"The recent Idle No More protests, as well as Attawapiskat chief Theresa Spence’s 45-day hunger strike, have raised awareness of native issues. One of the most complicated and misunderstood issues is the subject of native funding, which stems largely from the relationship between governments and aboriginal peoples. The history of that relationship has determined how various aspects of what we are calling aboriginal finance work — or don't work. In an attempt to clarify the most important and most misunderstood issues, and to try to challenge some myths, CBC News spoke to experts in the field of aboriginal finance. One is Daniel Wilson, a former senior director of strategic policy and planning for the Assembly of First Nations and before that, a Canadian diplomat. He describes himself as having Mi’kmaq, Acadian and Irish heritage. Another is Harold Calla, chairman of the First Nations Financial Management Board, which he helped establish in 2006 to provide First Nations with the tools of modern fiscal management. A certified general accountant and a certified aboriginal financial manager, Calla is a member of the Squamish First Nation in North Vancouver." Get the Story:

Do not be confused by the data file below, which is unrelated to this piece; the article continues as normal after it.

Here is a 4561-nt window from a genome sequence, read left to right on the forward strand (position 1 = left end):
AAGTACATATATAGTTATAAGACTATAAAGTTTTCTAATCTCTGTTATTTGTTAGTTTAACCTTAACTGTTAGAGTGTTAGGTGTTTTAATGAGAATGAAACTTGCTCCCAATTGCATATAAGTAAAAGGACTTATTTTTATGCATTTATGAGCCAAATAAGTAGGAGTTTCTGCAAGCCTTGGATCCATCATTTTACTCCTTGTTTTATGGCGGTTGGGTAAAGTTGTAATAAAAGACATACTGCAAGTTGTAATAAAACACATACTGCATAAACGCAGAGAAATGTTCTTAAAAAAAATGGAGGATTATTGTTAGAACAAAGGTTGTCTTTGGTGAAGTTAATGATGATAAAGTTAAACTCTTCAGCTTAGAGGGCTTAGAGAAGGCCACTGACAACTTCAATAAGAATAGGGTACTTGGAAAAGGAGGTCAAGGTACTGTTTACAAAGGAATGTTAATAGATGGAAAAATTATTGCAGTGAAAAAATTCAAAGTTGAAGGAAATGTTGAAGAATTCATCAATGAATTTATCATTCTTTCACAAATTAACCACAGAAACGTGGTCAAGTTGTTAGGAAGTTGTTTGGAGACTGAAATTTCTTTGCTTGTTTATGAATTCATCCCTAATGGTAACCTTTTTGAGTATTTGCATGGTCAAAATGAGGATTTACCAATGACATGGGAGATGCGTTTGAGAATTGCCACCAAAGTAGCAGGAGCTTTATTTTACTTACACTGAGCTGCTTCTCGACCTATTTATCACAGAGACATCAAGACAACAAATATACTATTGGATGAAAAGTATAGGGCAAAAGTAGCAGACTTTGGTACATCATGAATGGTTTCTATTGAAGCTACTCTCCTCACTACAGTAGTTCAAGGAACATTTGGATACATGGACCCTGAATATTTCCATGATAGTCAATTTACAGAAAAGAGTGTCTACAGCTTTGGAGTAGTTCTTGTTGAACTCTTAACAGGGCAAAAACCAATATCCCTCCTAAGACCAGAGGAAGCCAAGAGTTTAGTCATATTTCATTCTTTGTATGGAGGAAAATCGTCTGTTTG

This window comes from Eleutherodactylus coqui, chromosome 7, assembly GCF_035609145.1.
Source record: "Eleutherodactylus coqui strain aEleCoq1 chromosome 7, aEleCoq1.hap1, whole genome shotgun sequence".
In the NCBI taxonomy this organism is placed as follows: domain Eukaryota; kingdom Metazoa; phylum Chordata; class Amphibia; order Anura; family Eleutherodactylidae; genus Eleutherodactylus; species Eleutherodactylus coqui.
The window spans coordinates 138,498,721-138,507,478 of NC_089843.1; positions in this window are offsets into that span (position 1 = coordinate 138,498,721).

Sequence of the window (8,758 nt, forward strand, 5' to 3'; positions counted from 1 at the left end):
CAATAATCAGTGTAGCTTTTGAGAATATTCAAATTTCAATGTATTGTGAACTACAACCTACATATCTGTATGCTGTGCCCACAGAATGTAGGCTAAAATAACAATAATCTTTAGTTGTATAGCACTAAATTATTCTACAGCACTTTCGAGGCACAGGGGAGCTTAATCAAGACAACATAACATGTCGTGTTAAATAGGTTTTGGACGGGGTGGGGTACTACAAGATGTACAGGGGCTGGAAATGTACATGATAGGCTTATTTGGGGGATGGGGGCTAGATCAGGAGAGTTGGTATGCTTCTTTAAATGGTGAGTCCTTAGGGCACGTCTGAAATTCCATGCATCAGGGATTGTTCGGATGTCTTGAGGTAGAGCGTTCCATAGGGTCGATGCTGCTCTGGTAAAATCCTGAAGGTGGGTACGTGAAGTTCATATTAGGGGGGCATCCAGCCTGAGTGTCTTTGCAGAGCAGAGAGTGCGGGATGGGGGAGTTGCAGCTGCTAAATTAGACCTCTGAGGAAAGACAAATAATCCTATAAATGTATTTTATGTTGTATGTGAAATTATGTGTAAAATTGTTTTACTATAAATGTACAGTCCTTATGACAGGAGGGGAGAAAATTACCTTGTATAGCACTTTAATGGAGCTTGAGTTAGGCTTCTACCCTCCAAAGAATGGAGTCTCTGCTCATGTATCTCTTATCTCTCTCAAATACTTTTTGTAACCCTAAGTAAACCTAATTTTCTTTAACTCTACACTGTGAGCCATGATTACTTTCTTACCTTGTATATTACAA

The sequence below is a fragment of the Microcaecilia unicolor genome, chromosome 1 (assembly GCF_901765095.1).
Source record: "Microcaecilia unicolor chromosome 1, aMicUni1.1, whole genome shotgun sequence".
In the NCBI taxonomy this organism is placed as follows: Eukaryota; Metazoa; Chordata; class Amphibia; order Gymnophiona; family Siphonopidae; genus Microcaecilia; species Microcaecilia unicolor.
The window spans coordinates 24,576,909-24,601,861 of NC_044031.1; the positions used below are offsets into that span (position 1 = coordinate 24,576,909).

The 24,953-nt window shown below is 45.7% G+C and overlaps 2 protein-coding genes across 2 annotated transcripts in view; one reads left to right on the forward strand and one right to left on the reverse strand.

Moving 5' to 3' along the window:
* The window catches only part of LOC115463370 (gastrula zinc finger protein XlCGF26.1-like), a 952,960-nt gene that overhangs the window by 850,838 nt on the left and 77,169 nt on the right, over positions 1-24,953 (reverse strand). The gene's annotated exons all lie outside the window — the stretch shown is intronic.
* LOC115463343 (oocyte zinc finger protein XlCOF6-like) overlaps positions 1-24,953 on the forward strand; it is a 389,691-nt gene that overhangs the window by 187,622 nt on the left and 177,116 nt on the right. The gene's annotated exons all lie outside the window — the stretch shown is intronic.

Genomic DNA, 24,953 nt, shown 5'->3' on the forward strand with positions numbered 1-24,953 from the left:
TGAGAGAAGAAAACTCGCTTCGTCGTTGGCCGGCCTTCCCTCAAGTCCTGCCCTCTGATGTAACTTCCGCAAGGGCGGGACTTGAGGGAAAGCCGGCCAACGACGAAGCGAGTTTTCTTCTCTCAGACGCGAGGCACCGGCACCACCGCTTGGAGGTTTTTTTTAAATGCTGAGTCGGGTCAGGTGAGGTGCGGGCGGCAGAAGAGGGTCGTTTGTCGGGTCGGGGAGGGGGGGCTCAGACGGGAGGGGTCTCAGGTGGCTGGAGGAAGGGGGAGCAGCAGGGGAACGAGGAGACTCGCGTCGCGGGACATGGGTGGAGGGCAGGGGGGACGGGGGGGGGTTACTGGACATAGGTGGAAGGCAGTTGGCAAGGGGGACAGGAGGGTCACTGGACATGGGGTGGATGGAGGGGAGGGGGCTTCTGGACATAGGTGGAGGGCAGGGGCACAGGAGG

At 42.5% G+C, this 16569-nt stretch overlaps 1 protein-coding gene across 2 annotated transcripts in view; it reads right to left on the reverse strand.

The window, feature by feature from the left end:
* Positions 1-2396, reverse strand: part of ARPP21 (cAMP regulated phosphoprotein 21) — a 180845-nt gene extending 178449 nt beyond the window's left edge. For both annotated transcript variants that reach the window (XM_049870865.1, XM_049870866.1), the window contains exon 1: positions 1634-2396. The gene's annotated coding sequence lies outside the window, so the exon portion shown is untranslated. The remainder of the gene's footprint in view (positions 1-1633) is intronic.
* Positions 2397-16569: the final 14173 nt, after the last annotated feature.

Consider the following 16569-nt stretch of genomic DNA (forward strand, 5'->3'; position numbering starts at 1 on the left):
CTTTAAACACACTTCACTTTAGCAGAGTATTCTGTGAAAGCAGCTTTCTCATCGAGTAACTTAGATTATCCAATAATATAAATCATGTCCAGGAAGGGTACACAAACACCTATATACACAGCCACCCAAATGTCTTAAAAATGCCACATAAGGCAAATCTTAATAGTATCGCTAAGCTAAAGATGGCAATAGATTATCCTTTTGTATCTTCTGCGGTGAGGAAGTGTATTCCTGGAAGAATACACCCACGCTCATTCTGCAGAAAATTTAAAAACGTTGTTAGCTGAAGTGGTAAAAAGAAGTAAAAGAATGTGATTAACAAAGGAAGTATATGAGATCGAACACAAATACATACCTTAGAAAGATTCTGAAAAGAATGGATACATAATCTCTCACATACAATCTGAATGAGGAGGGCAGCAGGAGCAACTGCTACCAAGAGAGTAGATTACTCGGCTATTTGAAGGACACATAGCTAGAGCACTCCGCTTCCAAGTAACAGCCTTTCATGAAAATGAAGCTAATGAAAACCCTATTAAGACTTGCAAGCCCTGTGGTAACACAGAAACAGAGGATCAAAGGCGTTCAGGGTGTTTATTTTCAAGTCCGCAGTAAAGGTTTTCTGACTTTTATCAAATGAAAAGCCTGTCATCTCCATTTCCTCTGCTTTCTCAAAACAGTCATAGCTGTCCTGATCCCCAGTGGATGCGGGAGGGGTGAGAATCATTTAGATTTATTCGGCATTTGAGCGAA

How does native funding work?
CBC FAQ: How do First Nations in Canada generate revenue?
Posted: Wednesday, February 6, 2013
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